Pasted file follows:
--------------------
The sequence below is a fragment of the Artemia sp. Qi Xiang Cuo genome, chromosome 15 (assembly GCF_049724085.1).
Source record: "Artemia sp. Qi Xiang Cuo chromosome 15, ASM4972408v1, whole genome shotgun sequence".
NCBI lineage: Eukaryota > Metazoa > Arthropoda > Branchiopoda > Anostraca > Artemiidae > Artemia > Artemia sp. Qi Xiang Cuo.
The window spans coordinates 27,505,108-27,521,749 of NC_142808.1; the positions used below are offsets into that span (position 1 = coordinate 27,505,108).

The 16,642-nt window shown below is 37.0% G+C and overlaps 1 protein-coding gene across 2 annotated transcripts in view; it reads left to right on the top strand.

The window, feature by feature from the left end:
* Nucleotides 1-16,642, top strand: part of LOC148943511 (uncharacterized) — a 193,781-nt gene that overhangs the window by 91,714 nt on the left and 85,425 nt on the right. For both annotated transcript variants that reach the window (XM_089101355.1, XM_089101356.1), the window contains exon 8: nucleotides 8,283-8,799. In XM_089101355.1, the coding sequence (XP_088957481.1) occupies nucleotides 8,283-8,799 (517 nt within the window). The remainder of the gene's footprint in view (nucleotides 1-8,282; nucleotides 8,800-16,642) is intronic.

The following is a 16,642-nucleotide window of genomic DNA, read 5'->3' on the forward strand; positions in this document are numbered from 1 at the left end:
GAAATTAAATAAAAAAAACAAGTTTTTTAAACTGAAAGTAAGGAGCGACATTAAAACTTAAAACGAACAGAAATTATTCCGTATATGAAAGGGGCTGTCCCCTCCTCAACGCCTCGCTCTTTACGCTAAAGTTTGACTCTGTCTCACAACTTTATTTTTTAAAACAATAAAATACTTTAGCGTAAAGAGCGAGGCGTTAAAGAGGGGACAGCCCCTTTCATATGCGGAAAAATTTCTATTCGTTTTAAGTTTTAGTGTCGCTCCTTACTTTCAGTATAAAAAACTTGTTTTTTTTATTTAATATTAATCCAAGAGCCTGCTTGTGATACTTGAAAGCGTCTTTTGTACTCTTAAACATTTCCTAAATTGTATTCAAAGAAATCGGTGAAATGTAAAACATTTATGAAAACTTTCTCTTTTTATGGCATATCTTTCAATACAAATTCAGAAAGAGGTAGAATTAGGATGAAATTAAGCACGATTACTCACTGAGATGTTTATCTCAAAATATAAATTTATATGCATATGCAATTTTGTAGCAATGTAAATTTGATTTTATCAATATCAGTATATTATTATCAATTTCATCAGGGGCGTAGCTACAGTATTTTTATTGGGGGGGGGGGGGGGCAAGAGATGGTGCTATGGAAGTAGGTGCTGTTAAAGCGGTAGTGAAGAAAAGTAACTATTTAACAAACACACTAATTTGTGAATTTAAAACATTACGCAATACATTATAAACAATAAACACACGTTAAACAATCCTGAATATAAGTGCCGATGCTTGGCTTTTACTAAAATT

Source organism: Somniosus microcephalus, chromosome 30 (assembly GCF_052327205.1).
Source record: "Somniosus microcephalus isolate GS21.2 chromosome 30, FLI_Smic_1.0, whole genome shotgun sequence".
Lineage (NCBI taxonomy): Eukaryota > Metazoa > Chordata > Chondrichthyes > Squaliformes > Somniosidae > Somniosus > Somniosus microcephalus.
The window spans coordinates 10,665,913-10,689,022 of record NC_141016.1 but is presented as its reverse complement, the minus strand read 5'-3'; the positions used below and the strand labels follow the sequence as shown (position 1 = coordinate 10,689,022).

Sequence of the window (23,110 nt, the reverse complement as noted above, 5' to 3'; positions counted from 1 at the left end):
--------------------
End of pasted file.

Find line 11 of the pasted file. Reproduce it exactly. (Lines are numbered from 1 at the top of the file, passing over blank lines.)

Source record: "Somniosus microcephalus isolate GS21.2 chromosome 30, FLI_Smic_1.0, whole genome shotgun sequence".